Evening Update

by psforsetti

I’ve been so busy writing today. I love when I get in the groove and just can’t stop. I had to tear myself away from my chapter because if I had kept going it would have been way too long. I ended up splitting Chapter 1 into two Chapters. So the Chapter that I was working on that I was calling 2, became 3, and Chapter 1 became Chapters 1 and 2. I decided that since this is the first draft and it’s all tell no show, it’s going to end up doubling in length once I start Draft 2 because I’ll be fleshing it out and embellishing my writing. In fact, I might have to separate my chapters once more once I get to Draft 2, so I need to be careful. Note to self: do NOT reach your word count goal in Draft 1. Hopefully my chapters don’t double as well as my word count, other wise I might be in trouble. I’m thinking, though, if I can keep my word count in draft 1 to 57,500 and finish the story, then I can safely double my word count and my chapter count without having to worry about going too far over 115,000 words (considered in the “excellent” range of Fantasy novels: 100,000-115,000). But the most I can stretch it to is 124,000 before an agent won’t bother too look at it. I know I won’t get it finished in my second draft, but I’m trying to stick to reasonable guidelines as much as possible.

Things I’ve been learning by writing my first novel:

1. The first draft of a novel is the “all tell, no show” portion where you get down the bare bones of what you want for your story. You finish the entire story in this “all tell, no show” range, and in the second draft, you change it by embellishing the story and adding to it. It’s also the planning stage. Most of your time is taken up by planning. The writing is the easy part.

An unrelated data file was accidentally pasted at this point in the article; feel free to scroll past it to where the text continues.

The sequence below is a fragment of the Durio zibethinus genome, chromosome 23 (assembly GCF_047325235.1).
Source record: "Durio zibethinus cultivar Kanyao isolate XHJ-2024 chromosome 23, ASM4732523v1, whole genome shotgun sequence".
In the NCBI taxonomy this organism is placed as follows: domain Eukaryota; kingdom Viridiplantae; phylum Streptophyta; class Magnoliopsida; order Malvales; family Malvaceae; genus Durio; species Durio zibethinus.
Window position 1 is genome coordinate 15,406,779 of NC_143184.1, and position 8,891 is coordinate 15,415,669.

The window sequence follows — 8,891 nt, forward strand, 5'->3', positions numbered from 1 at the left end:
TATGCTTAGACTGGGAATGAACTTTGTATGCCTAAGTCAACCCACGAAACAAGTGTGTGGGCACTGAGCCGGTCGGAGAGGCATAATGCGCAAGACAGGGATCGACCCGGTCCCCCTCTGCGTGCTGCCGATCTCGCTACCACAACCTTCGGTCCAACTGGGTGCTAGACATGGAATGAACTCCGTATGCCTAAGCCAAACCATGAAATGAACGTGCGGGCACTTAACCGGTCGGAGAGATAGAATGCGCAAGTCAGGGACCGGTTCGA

2. The second stage becomes the “mostly show, some tell” stage where the words are crafted and edited to make the writing sound like an actual story rather than, “this happens, it’s a story, and it’s done.” No one likes stories like that. In this stage, the novel usually ends up doubling in length and becomes at least somewhat decent. Usually you’ll fix spelling and grammatical errors that you didn’t catch in your first draft. But you usually don’t show it to people at this stage.
3. Draft 3 is the beta stage. You send your novel out to beta readers that you trust (I happen to have 3 that I feel safe sending my novel to) and get your critiques from those beta readers. But while you’re waiting, you read through your novel yourself. You take out unnecessary sentences, words, and anything that seems repetitive or otherwise useless to the overall plot of your story. You fill in the plot holes and in some cases, you add stuff that you forgot to add in earlier drafts.4. Draft 4 is usually (in most cases) the final draft before the manuscript. This is where you take your critiques that you got from your trusted betas, and the changes that you made, and combine them all into the story. By now your novel should be within the acceptable range of a novel from your genre (Fantasy, in my case), and you’re just rewriting it. You send the finished novel back to your trusted betas, they read through it again, and tell you whether or not they think it should go through another draft, or if it’s primped and polished enough to go into the manuscript. Any other drafts are just rinse and repeat of steps 3 and 4.
5. Manuscript. This is the stage where you start researching your agents and begin writing your query letters. Places like Absolute Write (linked in a previous post) or other forums or websites where you as the writer frequent usually have a forum dedicated to writing out your query letter to make your manuscript shine. By now you should have your 4th draft retyped into a manuscript format (if you haven’t already written the story out in manuscript format, or even if you have, retyping it will help you check for anymore last minute spelling or grammatical errors). You should know exactly what your story is about. Its genre, its word count, its plot, its characters, EVERYTHING. You take all of your knowledge and put it into that ultra important query letter that will probably have 4 or more drafts by itself as well before you have the perfect query letter to send out to agents.

And…that’s all I know for now. :p